1. Lensed Diode Bar Assembly

The stack of diode bars 30 comprises the active medium for this optical system 10. The lensed diode bar assembly 12 includes the stack of laser diode bars 30, fitted with cylindrical lenses 34 that collimate the light in the fast axis (that is, the nearly diffraction-limited light diverging in a plane perpendicular to the junction), and mounted on heat sinks 32 which preferably are actively cooled for continuous operation. This stack differs from the usual commercially available stack in that an antireflection coating has been applied to the front face or facet of each of the laser diode bars. Thus, light traveling forward in the active medium does not experience a significant reflection when it encounters this face, but is transmitted through it. The portion and character of this transmitted light that is fed back into the active medium is determined by the external optics. It is noted that the word “light” as used herein refers broadly to radiation, whether visible or not.

A typical diode bar is 0.5 to 2.0 mm in depth and has a width D of 10 to 20 mm. The external cavity is designed to force this active medium to oscillate in a high-order mode in which the emitted wave has a phase that changes sign N times along the width of the output face. Typically D/N will be on the order of 10 microns, and diode bars 30 whose current contact is an array of stripes having approximately the same value as D/N for their center-to-center spacing are preferred. Typically, the bars 30 in the stack 12 will have a minimum junction-to-junction spacing, limited by the thickness of the heat sinks 32 or the heights of the cylindrical lenses 34, of between 1 and 2 mm. In the figure a 4-bar stack is shown, although the stack could consist of a much larger number of bars. Output powers on the order of 50 W may be obtained from a stack consisting of a single bar, while kilowatt level outputs may require a stack of 20 bars or more. The limits on the number of bars in a single stack are set by practical issues such as the diameters of the optics in the external cavity and the power densities where the beams from the separate bars overlap.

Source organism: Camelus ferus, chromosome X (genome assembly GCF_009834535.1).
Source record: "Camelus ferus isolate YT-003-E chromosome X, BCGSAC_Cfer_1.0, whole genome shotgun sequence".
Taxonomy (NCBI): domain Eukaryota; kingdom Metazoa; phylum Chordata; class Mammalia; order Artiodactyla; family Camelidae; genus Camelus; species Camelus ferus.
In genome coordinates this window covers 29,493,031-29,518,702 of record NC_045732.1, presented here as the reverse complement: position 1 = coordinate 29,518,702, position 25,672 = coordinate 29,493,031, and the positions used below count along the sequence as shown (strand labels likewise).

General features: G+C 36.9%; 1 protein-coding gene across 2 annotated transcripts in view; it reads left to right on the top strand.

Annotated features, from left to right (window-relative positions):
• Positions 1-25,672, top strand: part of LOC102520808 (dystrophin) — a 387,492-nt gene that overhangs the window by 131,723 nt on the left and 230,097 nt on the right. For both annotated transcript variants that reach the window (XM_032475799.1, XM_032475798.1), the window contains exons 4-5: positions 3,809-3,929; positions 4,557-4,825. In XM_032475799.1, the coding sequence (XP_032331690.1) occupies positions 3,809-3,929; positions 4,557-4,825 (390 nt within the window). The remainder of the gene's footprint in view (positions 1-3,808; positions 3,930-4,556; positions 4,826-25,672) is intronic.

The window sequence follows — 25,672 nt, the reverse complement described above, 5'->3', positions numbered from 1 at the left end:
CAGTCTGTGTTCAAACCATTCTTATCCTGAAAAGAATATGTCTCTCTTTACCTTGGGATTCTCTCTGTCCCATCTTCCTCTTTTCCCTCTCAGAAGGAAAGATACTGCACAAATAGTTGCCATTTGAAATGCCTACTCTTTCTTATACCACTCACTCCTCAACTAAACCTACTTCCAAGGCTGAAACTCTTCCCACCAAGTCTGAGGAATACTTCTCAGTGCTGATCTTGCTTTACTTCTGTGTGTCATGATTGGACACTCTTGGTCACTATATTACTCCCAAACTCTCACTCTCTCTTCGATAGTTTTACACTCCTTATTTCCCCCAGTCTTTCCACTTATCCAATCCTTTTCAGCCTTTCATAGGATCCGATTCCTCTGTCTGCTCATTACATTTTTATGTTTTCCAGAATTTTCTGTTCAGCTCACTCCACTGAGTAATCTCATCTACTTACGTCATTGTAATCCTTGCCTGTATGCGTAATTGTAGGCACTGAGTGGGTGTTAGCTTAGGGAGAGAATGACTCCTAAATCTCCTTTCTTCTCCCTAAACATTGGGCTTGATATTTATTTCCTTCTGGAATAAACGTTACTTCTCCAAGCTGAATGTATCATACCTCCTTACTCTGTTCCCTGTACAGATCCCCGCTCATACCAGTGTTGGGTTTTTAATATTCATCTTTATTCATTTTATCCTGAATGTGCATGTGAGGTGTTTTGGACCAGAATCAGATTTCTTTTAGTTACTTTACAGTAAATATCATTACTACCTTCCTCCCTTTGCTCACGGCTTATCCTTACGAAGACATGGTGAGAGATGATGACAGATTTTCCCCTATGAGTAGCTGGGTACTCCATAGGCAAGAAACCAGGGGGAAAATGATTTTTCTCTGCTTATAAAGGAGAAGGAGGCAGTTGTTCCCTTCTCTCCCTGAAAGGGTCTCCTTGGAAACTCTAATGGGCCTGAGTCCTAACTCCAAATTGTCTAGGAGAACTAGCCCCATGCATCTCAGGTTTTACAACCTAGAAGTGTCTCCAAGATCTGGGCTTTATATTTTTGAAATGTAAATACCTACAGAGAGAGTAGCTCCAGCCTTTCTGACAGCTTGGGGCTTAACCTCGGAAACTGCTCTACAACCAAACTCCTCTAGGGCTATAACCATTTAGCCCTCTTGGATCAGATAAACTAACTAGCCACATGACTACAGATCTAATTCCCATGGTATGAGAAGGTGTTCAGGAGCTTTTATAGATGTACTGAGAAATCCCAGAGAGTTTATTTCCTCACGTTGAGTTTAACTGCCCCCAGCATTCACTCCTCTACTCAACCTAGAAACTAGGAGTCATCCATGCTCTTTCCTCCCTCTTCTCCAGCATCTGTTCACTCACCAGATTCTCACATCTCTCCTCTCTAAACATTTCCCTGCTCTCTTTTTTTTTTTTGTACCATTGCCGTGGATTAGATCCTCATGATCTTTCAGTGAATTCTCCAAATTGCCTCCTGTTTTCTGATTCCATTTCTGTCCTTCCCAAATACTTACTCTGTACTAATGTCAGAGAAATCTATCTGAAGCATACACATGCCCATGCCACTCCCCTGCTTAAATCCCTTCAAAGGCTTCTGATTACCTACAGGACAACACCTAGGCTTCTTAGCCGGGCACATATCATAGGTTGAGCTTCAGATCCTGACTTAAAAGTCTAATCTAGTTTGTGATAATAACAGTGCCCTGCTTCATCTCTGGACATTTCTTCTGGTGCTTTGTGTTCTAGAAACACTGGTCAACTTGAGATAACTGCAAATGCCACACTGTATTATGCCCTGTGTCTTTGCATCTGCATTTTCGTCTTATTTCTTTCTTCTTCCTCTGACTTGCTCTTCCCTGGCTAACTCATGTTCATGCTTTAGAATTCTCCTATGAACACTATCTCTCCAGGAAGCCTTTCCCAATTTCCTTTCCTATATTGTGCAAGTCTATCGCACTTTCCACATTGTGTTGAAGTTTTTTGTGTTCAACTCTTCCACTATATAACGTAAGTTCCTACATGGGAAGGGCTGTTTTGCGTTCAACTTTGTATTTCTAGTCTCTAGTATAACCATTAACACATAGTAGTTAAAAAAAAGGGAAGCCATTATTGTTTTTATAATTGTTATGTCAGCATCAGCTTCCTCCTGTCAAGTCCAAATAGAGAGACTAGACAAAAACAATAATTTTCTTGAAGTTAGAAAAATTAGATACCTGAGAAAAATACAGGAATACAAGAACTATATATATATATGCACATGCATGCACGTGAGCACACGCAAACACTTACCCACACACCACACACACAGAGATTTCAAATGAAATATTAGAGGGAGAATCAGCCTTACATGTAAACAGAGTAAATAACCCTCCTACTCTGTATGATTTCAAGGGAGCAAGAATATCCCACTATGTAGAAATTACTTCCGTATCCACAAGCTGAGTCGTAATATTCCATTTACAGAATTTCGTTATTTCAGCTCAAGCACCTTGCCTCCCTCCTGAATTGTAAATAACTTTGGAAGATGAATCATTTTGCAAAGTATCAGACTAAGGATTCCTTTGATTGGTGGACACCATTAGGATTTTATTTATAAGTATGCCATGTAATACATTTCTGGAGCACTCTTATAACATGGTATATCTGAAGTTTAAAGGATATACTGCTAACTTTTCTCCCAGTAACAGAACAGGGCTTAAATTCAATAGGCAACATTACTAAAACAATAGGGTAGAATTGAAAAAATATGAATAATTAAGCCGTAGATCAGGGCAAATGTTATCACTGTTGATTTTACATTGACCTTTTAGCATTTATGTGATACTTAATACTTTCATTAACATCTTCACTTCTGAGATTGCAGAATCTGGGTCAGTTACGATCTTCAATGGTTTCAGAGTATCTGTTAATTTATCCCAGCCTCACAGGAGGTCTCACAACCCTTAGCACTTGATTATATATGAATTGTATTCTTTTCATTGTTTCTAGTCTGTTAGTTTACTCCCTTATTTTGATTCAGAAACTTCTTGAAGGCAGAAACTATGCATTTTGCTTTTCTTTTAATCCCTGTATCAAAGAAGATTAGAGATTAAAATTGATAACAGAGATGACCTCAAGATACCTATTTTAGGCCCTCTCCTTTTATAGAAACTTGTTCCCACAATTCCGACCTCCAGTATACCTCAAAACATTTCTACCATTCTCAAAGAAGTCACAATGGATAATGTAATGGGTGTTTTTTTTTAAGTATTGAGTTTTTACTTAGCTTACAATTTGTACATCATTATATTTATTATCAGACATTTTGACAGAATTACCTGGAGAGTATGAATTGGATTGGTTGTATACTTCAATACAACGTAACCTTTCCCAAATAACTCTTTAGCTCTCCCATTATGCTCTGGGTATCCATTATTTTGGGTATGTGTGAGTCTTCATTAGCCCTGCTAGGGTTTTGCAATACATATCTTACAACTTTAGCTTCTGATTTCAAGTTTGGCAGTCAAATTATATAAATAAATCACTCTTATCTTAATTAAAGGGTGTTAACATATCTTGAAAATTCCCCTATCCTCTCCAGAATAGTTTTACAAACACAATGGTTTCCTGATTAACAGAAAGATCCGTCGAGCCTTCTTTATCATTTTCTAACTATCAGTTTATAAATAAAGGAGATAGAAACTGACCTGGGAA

2. Focusing Optic

The output 38 from the lensed diode stack 12 is collimated in the fast axis, but is diverging in the slow axis, as is illustrated in the two views of this output, FIGS. 1a and 1 b. The mode characterized by the integer N, defined above, will have two strong emission lobes in the plane of the junction, which we denote as the first, or left, lobe and the second, or right, lobe. These make angles of ±λN/2D (radians) with the optical axis 36, where the plus sign corresponds to the first (left) lobe and the minus sign to the second (right). The wavelength of the emitted light has been denoted by λ. The focusing optic 14, with an effective focal length of F, is positioned so that its front focal plane is coincident with the front of the diode stack 12. Then, the far field pattern will be produced in its back focal plane. For the mode N, this will consist of two spots, corresponding to the first and second lobes, focused on opposite sides of the optical axis and a distance of λNF/2D from it. For example, if λ is 0.8 microns, 2D/N is 0.020 mm, and F is 250 mm, then the two main lobes focus 10 mm from the optical axis.